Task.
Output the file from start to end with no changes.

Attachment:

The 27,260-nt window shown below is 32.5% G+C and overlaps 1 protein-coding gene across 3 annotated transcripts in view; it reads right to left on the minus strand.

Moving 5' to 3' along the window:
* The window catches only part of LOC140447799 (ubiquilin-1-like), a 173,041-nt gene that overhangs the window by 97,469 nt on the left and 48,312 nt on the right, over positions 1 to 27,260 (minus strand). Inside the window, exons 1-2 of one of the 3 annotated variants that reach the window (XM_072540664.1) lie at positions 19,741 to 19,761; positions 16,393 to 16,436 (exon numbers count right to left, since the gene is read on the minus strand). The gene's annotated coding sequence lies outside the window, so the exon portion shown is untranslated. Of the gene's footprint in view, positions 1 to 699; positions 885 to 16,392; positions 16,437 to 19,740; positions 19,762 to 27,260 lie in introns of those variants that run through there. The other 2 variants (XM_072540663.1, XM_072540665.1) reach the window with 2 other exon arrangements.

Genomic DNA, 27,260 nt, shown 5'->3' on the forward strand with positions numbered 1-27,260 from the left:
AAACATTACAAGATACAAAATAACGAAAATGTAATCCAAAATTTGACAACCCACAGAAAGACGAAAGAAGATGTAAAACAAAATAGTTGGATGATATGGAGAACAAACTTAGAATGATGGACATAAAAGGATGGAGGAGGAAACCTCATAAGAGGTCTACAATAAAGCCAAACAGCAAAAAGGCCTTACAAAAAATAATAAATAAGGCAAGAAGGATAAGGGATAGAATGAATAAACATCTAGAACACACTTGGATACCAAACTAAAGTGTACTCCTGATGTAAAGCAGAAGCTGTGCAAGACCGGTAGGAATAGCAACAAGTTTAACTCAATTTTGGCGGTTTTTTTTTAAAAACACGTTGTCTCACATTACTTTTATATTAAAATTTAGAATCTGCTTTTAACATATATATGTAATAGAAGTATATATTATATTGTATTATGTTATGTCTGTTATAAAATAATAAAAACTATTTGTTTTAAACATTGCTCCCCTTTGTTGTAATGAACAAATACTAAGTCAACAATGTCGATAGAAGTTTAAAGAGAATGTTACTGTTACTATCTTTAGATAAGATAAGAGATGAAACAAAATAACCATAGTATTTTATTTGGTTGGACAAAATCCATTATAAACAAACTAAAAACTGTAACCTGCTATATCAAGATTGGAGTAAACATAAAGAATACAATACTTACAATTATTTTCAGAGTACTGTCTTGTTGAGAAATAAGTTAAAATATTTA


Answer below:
The 27,260-nt window shown below is 32.5% G+C and overlaps 1 protein-coding gene across 3 annotated transcripts in view; it reads right to left on the minus strand.

Moving 5' to 3' along the window:
* The window catches only part of LOC140447799 (ubiquilin-1-like), a 173,041-nt gene that overhangs the window by 97,469 nt on the left and 48,312 nt on the right, over positions 1 to 27,260 (minus strand). Inside the window, exons 1-2 of one of the 3 annotated variants that reach the window (XM_072540664.1) lie at positions 19,741 to 19,761; positions 16,393 to 16,436 (exon numbers count right to left, since the gene is read on the minus strand). The gene's annotated coding sequence lies outside the window, so the exon portion shown is untranslated. Of the gene's footprint in view, positions 1 to 699; positions 885 to 16,392; positions 16,437 to 19,740; positions 19,762 to 27,260 lie in introns of those variants that run through there. The other 2 variants (XM_072540663.1, XM_072540665.1) reach the window with 2 other exon arrangements.

Genomic DNA, 27,260 nt, shown 5'->3' on the forward strand with positions numbered 1-27,260 from the left:
AAACATTACAAGATACAAAATAACGAAAATGTAATCCAAAATTTGACAACCCACAGAAAGACGAAAGAAGATGTAAAACAAAATAGTTGGATGATATGGAGAACAAACTTAGAATGATGGACATAAAAGGATGGAGGAGGAAACCTCATAAGAGGTCTACAATAAAGCCAAACAGCAAAAAGGCCTTACAAAAAATAATAAATAAGGCAAGAAGGATAAGGGATAGAATGAATAAACATCTAGAACACACTTGGATACCAAACTAAAGTGTACTCCTGATGTAAAGCAGAAGCTGTGCAAGACCGGTAGGAATAGCAACAAGTTTAACTCAATTTTGGCGGTTTTTTTTTAAAAACACGTTGTCTCACATTACTTTTATATTAAAATTTAGAATCTGCTTTTAACATATATATGTAATAGAAGTATATATTATATTGTATTATGTTATGTCTGTTATAAAATAATAAAAACTATTTGTTTTAAACATTGCTCCCCTTTGTTGTAATGAACAAATACTAAGTCAACAATGTCGATAGAAGTTTAAAGAGAATGTTACTGTTACTATCTTTAGATAAGATAAGAGATGAAACAAAATAACCATAGTATTTTATTTGGTTGGACAAAATCCATTATAAACAAACTAAAAACTGTAACCTGCTATATCAAGATTGGAGTAAACATAAAGAATACAATACTTACAATTATTTTCAGAGTACTGTCTTGTTGAGAAATAAGTTAAAATATTTA